Daily Archives: 31 August 2006

Zachariah has a George Bush Snr moment

The Times, 18 February 2006:

Taxes aren’t how Tories will save the world’

A CONSERVATIVE government would not introduce a “green” tax, according to the deputy chairman of the party’s commission on the environment.

Zac Goldsmith, the son of the late Sir James Goldsmith and Editor of Ecologist magazine, who was appointed by David Cameron after he became leader, said that good environmental policy was not about raising taxes or increasing regulations but “shifting emphasis”. “Most environmentalists would come out with a huge increase in taxes,” he added. “I don’t agree. The Conservative Party doesn’t like forcing people to do anything and I don ’t think we have to — most of the obstacles are from bad governance.”

The best way to reduce the country’s dependence on oil and decrease greenhouse gas emissions was to make people aware of the importance of buying local food and introducing energy-efficiency savings in the home.

The Guardian, 31 August 2006:

And, as George Osborne will point out in Japan, we will need to make more use of eco taxes. “We should move some of the burden of taxation away from income and capital, and towards taxes on environmentally damaging behaviour. Instead of a tax system that penalises hard work and enterprise, we need to move towards more effective and fair taxes on pollution.”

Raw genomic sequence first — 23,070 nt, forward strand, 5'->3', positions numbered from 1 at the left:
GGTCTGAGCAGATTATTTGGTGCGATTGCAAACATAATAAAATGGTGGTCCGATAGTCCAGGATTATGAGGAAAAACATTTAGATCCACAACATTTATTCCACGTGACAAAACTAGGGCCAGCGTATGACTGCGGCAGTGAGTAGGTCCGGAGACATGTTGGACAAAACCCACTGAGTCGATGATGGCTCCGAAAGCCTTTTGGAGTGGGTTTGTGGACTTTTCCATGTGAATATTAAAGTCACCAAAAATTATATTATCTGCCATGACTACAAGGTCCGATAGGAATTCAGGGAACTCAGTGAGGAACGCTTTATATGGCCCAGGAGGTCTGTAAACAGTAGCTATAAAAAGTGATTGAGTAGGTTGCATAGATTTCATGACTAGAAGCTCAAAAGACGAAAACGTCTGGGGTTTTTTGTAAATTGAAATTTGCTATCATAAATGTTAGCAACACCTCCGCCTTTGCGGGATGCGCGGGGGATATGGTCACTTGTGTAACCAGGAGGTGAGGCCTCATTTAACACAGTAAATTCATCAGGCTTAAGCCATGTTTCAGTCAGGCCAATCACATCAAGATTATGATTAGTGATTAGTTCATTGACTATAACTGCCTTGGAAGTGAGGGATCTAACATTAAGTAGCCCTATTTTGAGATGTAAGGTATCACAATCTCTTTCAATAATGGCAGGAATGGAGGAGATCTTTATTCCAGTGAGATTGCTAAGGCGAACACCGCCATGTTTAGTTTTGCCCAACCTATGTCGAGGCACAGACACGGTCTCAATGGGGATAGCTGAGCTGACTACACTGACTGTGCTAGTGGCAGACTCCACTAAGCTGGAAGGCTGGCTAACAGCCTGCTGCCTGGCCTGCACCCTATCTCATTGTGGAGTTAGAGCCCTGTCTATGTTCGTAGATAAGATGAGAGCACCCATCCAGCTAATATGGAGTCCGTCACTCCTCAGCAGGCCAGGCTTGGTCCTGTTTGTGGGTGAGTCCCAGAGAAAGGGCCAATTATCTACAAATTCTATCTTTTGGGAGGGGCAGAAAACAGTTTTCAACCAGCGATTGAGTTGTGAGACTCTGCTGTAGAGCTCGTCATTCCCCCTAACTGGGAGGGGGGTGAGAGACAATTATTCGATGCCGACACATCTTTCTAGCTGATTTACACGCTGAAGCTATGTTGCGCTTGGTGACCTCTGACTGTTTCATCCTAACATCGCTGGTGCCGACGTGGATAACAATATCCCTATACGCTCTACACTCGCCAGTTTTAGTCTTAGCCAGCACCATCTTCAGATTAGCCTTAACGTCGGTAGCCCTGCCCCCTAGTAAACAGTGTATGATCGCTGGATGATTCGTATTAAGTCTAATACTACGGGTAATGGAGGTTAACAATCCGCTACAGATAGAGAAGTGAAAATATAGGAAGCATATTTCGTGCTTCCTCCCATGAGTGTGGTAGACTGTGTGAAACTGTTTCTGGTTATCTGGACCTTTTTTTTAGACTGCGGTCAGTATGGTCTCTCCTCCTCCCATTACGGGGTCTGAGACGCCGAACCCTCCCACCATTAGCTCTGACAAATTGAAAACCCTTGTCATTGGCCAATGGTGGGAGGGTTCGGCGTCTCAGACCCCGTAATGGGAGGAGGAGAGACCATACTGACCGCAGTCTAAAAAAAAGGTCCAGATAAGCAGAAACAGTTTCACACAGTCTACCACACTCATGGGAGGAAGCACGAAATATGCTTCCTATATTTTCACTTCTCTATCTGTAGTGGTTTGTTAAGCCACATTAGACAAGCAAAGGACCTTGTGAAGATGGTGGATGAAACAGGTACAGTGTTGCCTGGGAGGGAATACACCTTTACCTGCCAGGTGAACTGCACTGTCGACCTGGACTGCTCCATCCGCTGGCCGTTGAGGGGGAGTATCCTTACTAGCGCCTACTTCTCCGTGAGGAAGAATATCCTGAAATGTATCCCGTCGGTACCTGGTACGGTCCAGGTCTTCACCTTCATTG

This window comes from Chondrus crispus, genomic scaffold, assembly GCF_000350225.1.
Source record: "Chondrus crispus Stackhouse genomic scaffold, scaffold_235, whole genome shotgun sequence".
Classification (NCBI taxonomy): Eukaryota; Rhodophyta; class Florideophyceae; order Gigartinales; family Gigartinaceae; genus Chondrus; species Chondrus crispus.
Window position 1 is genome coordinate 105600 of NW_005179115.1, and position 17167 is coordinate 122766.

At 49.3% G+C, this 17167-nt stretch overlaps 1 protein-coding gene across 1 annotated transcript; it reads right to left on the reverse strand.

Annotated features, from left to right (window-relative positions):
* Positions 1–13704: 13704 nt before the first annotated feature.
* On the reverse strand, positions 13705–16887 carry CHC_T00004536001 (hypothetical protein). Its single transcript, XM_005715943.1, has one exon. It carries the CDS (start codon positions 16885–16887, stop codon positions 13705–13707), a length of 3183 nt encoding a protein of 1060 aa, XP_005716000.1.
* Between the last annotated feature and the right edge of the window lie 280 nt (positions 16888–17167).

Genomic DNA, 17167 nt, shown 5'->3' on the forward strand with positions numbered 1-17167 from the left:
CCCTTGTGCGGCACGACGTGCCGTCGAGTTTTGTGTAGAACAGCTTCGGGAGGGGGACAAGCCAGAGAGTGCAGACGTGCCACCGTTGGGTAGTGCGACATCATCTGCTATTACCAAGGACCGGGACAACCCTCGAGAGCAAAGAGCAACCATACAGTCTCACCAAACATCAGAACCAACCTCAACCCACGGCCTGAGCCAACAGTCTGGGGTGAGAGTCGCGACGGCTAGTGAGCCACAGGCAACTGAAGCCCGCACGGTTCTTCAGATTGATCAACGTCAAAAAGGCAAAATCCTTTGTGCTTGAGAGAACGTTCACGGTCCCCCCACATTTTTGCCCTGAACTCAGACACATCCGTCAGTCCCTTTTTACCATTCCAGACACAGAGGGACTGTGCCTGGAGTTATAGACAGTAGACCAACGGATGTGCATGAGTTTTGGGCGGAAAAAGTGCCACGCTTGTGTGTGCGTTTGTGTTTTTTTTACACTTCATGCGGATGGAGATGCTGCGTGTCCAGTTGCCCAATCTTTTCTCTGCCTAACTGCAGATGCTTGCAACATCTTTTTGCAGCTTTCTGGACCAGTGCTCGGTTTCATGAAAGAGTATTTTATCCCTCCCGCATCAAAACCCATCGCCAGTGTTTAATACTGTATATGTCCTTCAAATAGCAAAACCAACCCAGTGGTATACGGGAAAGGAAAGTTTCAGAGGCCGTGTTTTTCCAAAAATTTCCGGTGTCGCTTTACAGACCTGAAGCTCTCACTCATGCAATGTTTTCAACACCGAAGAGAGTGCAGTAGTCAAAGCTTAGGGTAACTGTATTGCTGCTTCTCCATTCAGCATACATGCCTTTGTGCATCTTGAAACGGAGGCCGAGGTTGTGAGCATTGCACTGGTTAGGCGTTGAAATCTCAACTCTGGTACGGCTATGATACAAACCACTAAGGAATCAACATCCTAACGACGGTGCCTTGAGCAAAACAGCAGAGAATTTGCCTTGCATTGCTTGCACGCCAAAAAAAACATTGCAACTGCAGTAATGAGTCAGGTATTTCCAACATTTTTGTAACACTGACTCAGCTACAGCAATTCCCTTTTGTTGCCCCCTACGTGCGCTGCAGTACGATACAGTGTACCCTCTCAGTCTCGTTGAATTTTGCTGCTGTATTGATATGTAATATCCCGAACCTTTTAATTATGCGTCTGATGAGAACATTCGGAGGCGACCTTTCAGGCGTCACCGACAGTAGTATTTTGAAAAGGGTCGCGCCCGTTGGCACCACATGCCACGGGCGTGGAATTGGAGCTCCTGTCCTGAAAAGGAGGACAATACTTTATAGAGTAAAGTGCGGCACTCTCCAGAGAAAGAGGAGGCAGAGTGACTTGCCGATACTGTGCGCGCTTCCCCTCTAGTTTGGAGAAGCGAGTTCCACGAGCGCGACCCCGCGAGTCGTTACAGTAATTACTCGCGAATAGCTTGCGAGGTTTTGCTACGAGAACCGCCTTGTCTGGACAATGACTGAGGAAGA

This, of course, is a quote from Boy George, who last month described the Lib Dem proposal for a tax shift as a panic measure written on the back of an envelope.

So what’s changed? Why has Zac “Read my lips: no green taxes” Goldsmith and his chums done such a vaulting U-Turn? Could it possibly have something to do with the new Lib Dem policies threatening to strip them of the nice green sheen they have been carefully cultivating for the past few months?

Symbols and reality

Some more logical gymnastics from Evan Harris:

Evan Harris, the party’s science spokesman, admitted that the proposed package would be more progressive but said he was worried that ditching the 50p rate was a “symbolic” move that would send the wrong signal to voters.

In other words, we shouldn’t bother striving to do what we believe to be right, but what we believe to be popular.

The real problem with Harris’ rebellion is it is a self-fulfilling prophecy. By spending a large portion of Conference week denouncing our policy he threatens to drown out those who would rather explain it. He effectively hands a stick to our opponents to beat us with.

Evan Harris prides himself as a secularist and rationalist, yet he’s going to go to Brighton next month calling us to vote for the equivalent of fairies at the bottom of our garden.

Don’t get me wrong, I have certain misgivings about our proposed new taxation policy – I may even get around to submitting an amendment of my own – but what objections I have are about how the policy will work in reality, not what “messages” it might send out.